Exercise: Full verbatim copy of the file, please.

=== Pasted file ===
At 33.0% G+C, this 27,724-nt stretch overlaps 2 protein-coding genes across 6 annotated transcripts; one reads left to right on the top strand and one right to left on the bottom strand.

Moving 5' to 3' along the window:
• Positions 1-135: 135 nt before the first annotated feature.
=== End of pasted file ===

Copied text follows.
At 33.0% G+C, this 27,724-nt stretch overlaps 2 protein-coding genes across 6 annotated transcripts; one reads left to right on the top strand and one right to left on the bottom strand.

Moving 5' to 3' along the window:
• Positions 1-135: 135 nt before the first annotated feature.